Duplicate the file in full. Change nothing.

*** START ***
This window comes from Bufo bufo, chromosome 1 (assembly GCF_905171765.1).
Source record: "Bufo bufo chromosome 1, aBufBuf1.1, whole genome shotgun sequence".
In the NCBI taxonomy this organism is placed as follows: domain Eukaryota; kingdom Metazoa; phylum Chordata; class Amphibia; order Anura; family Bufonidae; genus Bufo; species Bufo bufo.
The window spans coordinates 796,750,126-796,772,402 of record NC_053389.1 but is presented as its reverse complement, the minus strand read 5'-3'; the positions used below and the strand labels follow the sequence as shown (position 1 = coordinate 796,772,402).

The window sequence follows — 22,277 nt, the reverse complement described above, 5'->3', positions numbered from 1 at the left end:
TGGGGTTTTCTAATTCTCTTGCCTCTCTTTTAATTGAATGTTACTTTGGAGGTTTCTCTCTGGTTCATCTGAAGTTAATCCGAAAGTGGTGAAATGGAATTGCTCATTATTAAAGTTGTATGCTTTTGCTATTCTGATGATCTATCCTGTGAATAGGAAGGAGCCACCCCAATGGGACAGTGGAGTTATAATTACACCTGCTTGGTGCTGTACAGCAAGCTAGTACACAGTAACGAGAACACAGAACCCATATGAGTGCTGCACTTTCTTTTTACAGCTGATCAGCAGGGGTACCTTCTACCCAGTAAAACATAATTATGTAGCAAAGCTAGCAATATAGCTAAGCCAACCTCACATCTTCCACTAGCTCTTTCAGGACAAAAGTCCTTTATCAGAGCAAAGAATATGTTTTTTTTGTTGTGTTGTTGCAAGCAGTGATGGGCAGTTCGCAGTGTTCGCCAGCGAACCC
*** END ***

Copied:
This window comes from Bufo bufo, chromosome 1 (assembly GCF_905171765.1).
Source record: "Bufo bufo chromosome 1, aBufBuf1.1, whole genome shotgun sequence".
In the NCBI taxonomy this organism is placed as follows: domain Eukaryota; kingdom Metazoa; phylum Chordata; class Amphibia; order Anura; family Bufonidae; genus Bufo; species Bufo bufo.
The window spans coordinates 796,750,126-796,772,402 of record NC_053389.1 but is presented as its reverse complement, the minus strand read 5'-3'; the positions used below and the strand labels follow the sequence as shown (position 1 = coordinate 796,772,402).

The window sequence follows — 22,277 nt, the reverse complement described above, 5'->3', positions numbered from 1 at the left end:
TGGGGTTTTCTAATTCTCTTGCCTCTCTTTTAATTGAATGTTACTTTGGAGGTTTCTCTCTGGTTCATCTGAAGTTAATCCGAAAGTGGTGAAATGGAATTGCTCATTATTAAAGTTGTATGCTTTTGCTATTCTGATGATCTATCCTGTGAATAGGAAGGAGCCACCCCAATGGGACAGTGGAGTTATAATTACACCTGCTTGGTGCTGTACAGCAAGCTAGTACACAGTAACGAGAACACAGAACCCATATGAGTGCTGCACTTTCTTTTTACAGCTGATCAGCAGGGGTACCTTCTACCCAGTAAAACATAATTATGTAGCAAAGCTAGCAATATAGCTAAGCCAACCTCACATCTTCCACTAGCTCTTTCAGGACAAAAGTCCTTTATCAGAGCAAAGAATATGTTTTTTTTGTTGTGTTGTTGCAAGCAGTGATGGGCAGTTCGCAGTGTTCGCCAGCGAACCC